How do you gain control over an unruly child? Or any child for that matter? I've watched a few episodes of Supernanny. Jo has wonderful insight and great ideas. Not sure they'll work for my mentally challenged child. In desperate times, I've employed techniques from the Dog Whisperer in trying to manage Ian.
"Ian," I say in my calm assertive tone, "Sit."
"Please play dead."
I've even made the "schuutt" noise, while administering a fake bite to the flank. Julie thought I was kidding one day when I asked her if a shock collar might work.
I think gaining control has more to do with yourself than it does with your child. If you aren't in control, you can't expect your children to be.
Today--I gained control.
I woke up this morning knowing I needed to clean the house, because my foster care licensor is coming tomorrow to do a home inspection. They always do one once a year when it's time to relicense. So I cleaned like Jesus was coming for dinner. I swept, mopped, dusted, organized, threw out, picked up, scrubbed, and Julie vacuumed. Thanks, Julie. When the kids got home from school, I put them to work too. They did bathrooms, emptied trash, washed clothing, and anything else I felt inspired to burden them with. Tomorrow I will continue, this time focusing on locking away medicines, cleaning products, hazardous chemicals, and covering the window wells. The house must be child proof and safe to inhabit, if such a thing is possible.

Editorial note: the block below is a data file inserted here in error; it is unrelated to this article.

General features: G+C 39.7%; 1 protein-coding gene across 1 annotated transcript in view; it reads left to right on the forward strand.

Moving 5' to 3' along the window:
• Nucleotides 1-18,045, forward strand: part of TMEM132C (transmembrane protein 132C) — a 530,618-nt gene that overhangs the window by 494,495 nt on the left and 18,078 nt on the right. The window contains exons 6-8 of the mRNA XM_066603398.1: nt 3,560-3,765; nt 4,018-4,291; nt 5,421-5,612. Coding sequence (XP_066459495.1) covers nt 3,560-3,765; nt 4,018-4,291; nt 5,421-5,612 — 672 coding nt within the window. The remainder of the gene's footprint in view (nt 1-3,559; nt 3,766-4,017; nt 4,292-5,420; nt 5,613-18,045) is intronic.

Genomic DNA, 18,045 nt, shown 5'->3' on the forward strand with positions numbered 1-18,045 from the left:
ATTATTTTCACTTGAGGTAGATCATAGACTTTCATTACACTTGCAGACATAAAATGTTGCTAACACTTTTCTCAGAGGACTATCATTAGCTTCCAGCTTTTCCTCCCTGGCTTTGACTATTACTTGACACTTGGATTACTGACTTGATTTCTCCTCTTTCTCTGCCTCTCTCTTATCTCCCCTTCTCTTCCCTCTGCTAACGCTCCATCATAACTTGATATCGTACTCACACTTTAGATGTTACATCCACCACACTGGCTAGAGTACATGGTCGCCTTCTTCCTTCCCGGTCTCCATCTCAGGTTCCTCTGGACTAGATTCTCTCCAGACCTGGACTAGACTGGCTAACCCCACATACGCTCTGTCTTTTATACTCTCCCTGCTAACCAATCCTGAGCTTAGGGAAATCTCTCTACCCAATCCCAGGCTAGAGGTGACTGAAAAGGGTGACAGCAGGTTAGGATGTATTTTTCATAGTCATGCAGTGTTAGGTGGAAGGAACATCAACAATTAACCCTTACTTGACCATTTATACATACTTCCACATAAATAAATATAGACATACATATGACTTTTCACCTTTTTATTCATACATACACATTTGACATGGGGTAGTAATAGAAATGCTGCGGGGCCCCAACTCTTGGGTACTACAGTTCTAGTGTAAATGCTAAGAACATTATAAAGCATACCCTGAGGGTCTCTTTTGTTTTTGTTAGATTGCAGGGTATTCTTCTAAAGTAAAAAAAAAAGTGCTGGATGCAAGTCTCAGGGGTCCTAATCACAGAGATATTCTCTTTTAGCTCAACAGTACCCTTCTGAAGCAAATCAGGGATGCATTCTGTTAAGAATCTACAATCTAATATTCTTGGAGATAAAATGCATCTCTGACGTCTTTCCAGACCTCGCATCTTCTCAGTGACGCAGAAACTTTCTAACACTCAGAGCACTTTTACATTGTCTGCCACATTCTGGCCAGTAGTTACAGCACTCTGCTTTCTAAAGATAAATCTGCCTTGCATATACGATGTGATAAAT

In my fury of cleanliness, I decided it was time to organize Ian's school work. How sad is that? Not that I did it, but that there was enough that I had to do it! He's in first grade for crying out loud. He has spelling words and a dictation sentence, six sight words, one daily bit of busy work off his calendar, his interactive home journal, and five reading books. Shame, shame, shame. When is a kid supposed to be a kid? Pardon me. I digress.
With Ian's work all orgainized, I decided to make him a helping hand. One for morning and one for afternoon. When we saw Dr. Rope last week, and I informed him that Ian's problems mostly manifested at home, he told me that was my clue. He said that the regular routine of school was helpful to a child who cannot organize his/her own thoughts. So I decided to organize his day for him. If I can enforce it, we just might make some progress. On his morning hand, he gets dressed, eats breakfast, washes hands and face, brushes teeth and hair, and makes his bed. On the afternoon hand, he has a snack and TV time, then homework, then friend time, then pick up toys, and finally get ready for bed. I decided to include some fun items in the afternoon so that he would know that he wasn't getting jipped. He would get his friend time and his play time. And I, hopefully, will have less chaos, and the neighbors won't need to call and complain about "the roamer."
I am happy to report that the afternoon routine worked flawlessly today. No problems. Ian did try to sneak out of the house a few times after dinner, like eight or ten. He even took the trailer keys to try and start the car. I've learned, from experience, to keep the car keys with me. But because my house was organized and I was still cleaning, I was right there and aware of his every move. He seemed surprised at my newfound speed. He never made it past the driveway.
When Tawni came home from school, she obviously noticed how clean the kitchen was, because she cooked for herself and--hold on to your butts--washed the dishes! Wow! It's amazing how a motivated mother can telepathically motivate her children. I love it!
I guess you can tell I'm feeling pretty good about myself today. My house is clean, children obedient and cooperative, lives organized, nobody called me a poopyhead--what a feeling of empowerment. Now, would someone please show me to my bed? I'm too tired to find it on my own.
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